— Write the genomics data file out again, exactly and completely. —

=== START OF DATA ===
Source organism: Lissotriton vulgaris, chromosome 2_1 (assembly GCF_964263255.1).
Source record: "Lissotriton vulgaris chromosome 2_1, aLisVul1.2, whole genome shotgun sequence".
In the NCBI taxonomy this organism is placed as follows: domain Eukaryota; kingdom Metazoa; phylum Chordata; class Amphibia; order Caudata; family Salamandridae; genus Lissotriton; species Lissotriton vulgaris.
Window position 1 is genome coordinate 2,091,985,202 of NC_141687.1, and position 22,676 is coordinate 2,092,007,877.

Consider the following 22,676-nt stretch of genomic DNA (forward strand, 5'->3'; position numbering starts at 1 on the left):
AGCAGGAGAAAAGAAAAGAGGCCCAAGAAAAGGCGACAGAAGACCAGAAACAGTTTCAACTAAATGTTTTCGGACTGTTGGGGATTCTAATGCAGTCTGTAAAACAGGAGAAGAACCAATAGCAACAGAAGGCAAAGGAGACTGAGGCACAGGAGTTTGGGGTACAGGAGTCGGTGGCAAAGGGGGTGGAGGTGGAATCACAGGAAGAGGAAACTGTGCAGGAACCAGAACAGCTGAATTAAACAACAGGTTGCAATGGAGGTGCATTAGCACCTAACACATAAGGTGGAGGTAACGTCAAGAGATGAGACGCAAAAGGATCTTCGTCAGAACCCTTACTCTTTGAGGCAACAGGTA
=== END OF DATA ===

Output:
Source organism: Lissotriton vulgaris, chromosome 2_1 (assembly GCF_964263255.1).
Source record: "Lissotriton vulgaris chromosome 2_1, aLisVul1.2, whole genome shotgun sequence".
In the NCBI taxonomy this organism is placed as follows: domain Eukaryota; kingdom Metazoa; phylum Chordata; class Amphibia; order Caudata; family Salamandridae; genus Lissotriton; species Lissotriton vulgaris.
Window position 1 is genome coordinate 2,091,985,202 of NC_141687.1, and position 22,676 is coordinate 2,092,007,877.

Consider the following 22,676-nt stretch of genomic DNA (forward strand, 5'->3'; position numbering starts at 1 on the left):
AGCAGGAGAAAAGAAAAGAGGCCCAAGAAAAGGCGACAGAAGACCAGAAACAGTTTCAACTAAATGTTTTCGGACTGTTGGGGATTCTAATGCAGTCTGTAAAACAGGAGAAGAACCAATAGCAACAGAAGGCAAAGGAGACTGAGGCACAGGAGTTTGGGGTACAGGAGTCGGTGGCAAAGGGGGTGGAGGTGGAATCACAGGAAGAGGAAACTGTGCAGGAACCAGAACAGCTGAATTAAACAACAGGTTGCAATGGAGGTGCATTAGCACCTAACACATAAGGTGGAGGTAACGTCAAGAGATGAGACGCAAAAGGATCTTCGTCAGAACCCTTACTCTTTGAGGCAACAGGTA